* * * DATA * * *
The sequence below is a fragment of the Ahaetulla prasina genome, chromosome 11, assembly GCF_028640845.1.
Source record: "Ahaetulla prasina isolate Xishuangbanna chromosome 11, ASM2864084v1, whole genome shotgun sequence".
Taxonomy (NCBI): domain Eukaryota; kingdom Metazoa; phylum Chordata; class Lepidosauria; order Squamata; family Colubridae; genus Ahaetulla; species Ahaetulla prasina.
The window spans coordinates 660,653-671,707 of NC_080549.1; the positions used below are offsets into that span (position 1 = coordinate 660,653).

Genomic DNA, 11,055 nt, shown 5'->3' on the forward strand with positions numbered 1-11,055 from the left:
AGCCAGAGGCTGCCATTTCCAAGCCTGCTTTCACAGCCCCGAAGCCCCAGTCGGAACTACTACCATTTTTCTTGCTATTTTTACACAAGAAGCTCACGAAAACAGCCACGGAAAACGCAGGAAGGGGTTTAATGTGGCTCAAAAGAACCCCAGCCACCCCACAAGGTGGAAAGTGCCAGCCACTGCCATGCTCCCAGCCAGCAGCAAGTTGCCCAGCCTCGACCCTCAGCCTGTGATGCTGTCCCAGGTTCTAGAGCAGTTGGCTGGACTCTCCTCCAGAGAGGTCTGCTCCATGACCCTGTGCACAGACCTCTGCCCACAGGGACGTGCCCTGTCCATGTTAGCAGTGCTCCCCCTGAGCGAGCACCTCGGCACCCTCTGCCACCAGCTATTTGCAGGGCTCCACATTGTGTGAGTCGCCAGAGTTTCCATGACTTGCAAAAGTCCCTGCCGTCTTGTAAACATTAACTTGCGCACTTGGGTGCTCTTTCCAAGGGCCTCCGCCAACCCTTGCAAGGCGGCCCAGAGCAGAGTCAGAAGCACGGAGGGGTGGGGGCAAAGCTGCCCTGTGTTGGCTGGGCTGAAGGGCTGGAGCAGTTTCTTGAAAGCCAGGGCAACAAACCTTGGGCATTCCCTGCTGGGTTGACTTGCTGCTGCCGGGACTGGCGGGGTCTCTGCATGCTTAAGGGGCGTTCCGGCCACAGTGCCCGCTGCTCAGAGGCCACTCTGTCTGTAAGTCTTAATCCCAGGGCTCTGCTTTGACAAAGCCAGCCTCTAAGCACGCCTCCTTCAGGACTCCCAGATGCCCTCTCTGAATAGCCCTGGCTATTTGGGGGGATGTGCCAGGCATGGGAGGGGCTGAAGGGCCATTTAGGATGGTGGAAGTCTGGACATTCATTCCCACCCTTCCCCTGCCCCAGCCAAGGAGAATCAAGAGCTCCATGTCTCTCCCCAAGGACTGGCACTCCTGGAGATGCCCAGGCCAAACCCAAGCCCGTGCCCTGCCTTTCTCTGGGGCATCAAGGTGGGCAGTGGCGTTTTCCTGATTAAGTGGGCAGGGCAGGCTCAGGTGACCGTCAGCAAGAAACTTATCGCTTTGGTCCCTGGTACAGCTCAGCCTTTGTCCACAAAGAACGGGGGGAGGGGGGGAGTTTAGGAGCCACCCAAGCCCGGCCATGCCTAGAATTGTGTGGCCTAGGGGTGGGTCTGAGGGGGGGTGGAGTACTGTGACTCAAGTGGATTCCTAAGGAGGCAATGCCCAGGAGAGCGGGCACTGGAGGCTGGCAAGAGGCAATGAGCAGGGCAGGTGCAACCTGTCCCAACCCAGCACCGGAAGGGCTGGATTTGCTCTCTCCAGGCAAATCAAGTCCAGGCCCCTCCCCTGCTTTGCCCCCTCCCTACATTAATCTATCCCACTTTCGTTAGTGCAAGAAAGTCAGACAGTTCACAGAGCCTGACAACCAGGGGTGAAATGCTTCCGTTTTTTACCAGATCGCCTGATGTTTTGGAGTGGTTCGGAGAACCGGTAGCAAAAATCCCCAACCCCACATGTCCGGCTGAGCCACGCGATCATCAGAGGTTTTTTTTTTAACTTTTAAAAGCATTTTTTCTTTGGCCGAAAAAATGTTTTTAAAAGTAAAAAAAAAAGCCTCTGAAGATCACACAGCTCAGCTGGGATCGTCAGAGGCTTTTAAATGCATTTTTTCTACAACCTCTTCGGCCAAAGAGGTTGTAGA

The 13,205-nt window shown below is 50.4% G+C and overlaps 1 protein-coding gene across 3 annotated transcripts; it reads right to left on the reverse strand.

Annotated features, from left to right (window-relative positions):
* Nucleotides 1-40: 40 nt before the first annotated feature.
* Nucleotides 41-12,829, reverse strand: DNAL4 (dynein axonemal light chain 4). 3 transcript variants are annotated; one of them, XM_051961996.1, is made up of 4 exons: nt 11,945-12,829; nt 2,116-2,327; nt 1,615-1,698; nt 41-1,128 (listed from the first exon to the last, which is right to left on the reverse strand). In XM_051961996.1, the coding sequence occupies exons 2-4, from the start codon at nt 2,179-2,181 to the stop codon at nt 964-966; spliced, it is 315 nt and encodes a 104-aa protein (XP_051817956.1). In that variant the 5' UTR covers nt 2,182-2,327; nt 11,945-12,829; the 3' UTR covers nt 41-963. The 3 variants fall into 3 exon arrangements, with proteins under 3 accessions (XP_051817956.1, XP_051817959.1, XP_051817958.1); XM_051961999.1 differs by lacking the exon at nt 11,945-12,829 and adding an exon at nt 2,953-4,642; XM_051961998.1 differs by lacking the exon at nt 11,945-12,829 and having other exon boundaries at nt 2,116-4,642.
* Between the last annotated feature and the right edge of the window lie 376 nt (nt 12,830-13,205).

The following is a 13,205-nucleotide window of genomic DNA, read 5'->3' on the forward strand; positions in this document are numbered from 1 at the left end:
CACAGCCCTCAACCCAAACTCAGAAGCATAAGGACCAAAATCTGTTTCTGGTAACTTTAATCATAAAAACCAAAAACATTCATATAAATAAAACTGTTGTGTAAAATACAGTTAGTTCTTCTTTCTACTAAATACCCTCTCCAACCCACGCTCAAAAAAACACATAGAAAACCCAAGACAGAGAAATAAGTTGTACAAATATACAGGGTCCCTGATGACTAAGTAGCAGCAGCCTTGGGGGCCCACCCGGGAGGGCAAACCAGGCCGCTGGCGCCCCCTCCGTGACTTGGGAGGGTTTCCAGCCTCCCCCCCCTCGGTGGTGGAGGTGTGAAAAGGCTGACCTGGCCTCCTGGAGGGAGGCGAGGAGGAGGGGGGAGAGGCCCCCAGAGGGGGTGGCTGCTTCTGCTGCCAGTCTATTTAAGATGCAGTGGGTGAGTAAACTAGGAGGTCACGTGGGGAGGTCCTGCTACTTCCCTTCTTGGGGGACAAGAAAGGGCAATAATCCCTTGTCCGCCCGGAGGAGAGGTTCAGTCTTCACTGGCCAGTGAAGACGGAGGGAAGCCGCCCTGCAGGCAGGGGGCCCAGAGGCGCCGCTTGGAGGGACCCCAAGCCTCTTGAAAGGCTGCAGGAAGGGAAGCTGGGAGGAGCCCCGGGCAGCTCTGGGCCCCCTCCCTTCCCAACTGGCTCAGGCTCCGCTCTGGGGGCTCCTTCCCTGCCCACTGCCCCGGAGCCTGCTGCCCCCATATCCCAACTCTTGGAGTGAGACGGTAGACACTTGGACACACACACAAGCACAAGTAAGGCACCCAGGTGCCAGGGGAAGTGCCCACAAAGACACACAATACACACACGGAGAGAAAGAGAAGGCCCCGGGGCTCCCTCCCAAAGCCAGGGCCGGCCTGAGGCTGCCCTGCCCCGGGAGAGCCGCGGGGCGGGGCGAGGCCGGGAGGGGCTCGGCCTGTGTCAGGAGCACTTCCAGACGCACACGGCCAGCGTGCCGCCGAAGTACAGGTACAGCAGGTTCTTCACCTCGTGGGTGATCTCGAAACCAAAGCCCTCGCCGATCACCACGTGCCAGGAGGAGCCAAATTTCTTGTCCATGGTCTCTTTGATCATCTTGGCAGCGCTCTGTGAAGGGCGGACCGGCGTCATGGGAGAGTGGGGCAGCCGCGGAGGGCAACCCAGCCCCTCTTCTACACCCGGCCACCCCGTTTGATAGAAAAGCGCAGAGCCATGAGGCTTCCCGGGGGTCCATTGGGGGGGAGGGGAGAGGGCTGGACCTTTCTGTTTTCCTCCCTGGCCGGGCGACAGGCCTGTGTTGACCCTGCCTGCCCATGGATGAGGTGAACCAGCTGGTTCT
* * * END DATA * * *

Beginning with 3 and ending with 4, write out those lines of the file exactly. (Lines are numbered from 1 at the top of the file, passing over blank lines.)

Taxonomy (NCBI): domain Eukaryota; kingdom Metazoa; phylum Chordata; class Lepidosauria; order Squamata; family Colubridae; genus Ahaetulla; species Ahaetulla prasina.
The window spans coordinates 660,653-671,707 of NC_080549.1; the positions used below are offsets into that span (position 1 = coordinate 660,653).